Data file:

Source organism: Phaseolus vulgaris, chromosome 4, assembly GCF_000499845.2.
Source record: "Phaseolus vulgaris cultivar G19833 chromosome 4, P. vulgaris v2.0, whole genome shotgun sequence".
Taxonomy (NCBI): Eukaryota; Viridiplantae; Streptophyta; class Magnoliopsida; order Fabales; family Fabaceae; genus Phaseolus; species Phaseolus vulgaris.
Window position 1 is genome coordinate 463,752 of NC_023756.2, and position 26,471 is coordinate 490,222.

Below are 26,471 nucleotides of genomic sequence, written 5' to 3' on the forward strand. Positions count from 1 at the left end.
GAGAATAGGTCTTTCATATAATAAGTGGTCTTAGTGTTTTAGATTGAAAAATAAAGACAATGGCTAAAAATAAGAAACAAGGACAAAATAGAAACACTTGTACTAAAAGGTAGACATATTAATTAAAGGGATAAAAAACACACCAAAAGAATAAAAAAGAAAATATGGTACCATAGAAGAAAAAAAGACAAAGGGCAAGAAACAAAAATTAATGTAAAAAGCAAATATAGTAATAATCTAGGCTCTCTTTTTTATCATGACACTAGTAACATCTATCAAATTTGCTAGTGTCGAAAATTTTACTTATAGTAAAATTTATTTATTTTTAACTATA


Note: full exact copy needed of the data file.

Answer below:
Source organism: Phaseolus vulgaris, chromosome 4, assembly GCF_000499845.2.
Source record: "Phaseolus vulgaris cultivar G19833 chromosome 4, P. vulgaris v2.0, whole genome shotgun sequence".
Taxonomy (NCBI): Eukaryota; Viridiplantae; Streptophyta; class Magnoliopsida; order Fabales; family Fabaceae; genus Phaseolus; species Phaseolus vulgaris.
Window position 1 is genome coordinate 463,752 of NC_023756.2, and position 26,471 is coordinate 490,222.

Below are 26,471 nucleotides of genomic sequence, written 5' to 3' on the forward strand. Positions count from 1 at the left end.
GAGAATAGGTCTTTCATATAATAAGTGGTCTTAGTGTTTTAGATTGAAAAATAAAGACAATGGCTAAAAATAAGAAACAAGGACAAAATAGAAACACTTGTACTAAAAGGTAGACATATTAATTAAAGGGATAAAAAACACACCAAAAGAATAAAAAAGAAAATATGGTACCATAGAAGAAAAAAAGACAAAGGGCAAGAAACAAAAATTAATGTAAAAAGCAAATATAGTAATAATCTAGGCTCTCTTTTTTATCATGACACTAGTAACATCTATCAAATTTGCTAGTGTCGAAAATTTTACTTATAGTAAAATTTATTTATTTTTAACTATA